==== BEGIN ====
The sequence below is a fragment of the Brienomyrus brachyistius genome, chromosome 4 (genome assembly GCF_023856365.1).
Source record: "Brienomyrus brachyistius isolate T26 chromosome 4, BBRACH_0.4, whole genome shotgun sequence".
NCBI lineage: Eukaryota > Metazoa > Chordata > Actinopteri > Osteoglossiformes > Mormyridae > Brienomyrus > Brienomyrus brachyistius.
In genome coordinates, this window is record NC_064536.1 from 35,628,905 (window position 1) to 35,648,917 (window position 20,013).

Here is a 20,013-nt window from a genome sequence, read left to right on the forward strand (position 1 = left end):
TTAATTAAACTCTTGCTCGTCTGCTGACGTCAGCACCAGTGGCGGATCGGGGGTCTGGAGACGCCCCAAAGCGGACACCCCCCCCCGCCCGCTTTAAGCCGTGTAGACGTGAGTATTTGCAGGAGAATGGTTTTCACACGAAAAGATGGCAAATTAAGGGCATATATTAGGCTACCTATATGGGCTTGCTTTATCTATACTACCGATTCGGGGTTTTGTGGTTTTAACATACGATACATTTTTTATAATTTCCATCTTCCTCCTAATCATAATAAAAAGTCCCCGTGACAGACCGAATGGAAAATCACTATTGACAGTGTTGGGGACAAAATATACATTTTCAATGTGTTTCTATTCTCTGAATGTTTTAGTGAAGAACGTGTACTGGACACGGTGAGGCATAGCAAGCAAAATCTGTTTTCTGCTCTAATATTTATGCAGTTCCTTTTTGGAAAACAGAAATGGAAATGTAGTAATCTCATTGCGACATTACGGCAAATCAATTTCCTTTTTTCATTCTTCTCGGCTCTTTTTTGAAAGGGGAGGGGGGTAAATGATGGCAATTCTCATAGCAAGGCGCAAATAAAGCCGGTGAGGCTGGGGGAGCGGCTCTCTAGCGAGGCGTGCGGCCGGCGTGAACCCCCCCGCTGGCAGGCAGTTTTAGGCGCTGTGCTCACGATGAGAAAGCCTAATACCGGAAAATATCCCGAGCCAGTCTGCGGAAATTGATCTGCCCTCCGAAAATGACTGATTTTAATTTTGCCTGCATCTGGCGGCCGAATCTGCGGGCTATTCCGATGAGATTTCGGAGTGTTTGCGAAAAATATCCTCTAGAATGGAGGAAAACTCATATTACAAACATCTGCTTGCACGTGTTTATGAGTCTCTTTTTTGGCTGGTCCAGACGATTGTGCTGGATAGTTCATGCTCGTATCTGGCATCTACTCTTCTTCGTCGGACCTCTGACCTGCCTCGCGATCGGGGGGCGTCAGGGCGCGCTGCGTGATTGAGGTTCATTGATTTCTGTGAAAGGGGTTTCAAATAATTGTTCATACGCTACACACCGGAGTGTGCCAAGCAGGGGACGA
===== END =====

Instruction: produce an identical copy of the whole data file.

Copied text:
The sequence below is a fragment of the Brienomyrus brachyistius genome, chromosome 4 (genome assembly GCF_023856365.1).
Source record: "Brienomyrus brachyistius isolate T26 chromosome 4, BBRACH_0.4, whole genome shotgun sequence".
NCBI lineage: Eukaryota > Metazoa > Chordata > Actinopteri > Osteoglossiformes > Mormyridae > Brienomyrus > Brienomyrus brachyistius.
In genome coordinates, this window is record NC_064536.1 from 35,628,905 (window position 1) to 35,648,917 (window position 20,013).

Here is a 20,013-nt window from a genome sequence, read left to right on the forward strand (position 1 = left end):
TTAATTAAACTCTTGCTCGTCTGCTGACGTCAGCACCAGTGGCGGATCGGGGGTCTGGAGACGCCCCAAAGCGGACACCCCCCCCCGCCCGCTTTAAGCCGTGTAGACGTGAGTATTTGCAGGAGAATGGTTTTCACACGAAAAGATGGCAAATTAAGGGCATATATTAGGCTACCTATATGGGCTTGCTTTATCTATACTACCGATTCGGGGTTTTGTGGTTTTAACATACGATACATTTTTTATAATTTCCATCTTCCTCCTAATCATAATAAAAAGTCCCCGTGACAGACCGAATGGAAAATCACTATTGACAGTGTTGGGGACAAAATATACATTTTCAATGTGTTTCTATTCTCTGAATGTTTTAGTGAAGAACGTGTACTGGACACGGTGAGGCATAGCAAGCAAAATCTGTTTTCTGCTCTAATATTTATGCAGTTCCTTTTTGGAAAACAGAAATGGAAATGTAGTAATCTCATTGCGACATTACGGCAAATCAATTTCCTTTTTTCATTCTTCTCGGCTCTTTTTTGAAAGGGGAGGGGGGTAAATGATGGCAATTCTCATAGCAAGGCGCAAATAAAGCCGGTGAGGCTGGGGGAGCGGCTCTCTAGCGAGGCGTGCGGCCGGCGTGAACCCCCCCGCTGGCAGGCAGTTTTAGGCGCTGTGCTCACGATGAGAAAGCCTAATACCGGAAAATATCCCGAGCCAGTCTGCGGAAATTGATCTGCCCTCCGAAAATGACTGATTTTAATTTTGCCTGCATCTGGCGGCCGAATCTGCGGGCTATTCCGATGAGATTTCGGAGTGTTTGCGAAAAATATCCTCTAGAATGGAGGAAAACTCATATTACAAACATCTGCTTGCACGTGTTTATGAGTCTCTTTTTTGGCTGGTCCAGACGATTGTGCTGGATAGTTCATGCTCGTATCTGGCATCTACTCTTCTTCGTCGGACCTCTGACCTGCCTCGCGATCGGGGGGCGTCAGGGCGCGCTGCGTGATTGAGGTTCATTGATTTCTGTGAAAGGGGTTTCAAATAATTGTTCATACGCTACACACCGGAGTGTGCCAAGCAGGGGACGA